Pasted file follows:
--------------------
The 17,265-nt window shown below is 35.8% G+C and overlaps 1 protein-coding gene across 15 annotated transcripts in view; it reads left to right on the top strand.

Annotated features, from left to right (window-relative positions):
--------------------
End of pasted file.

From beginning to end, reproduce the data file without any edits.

The 17,265-nt window shown below is 35.8% G+C and overlaps 1 protein-coding gene across 15 annotated transcripts in view; it reads left to right on the top strand.

Annotated features, from left to right (window-relative positions):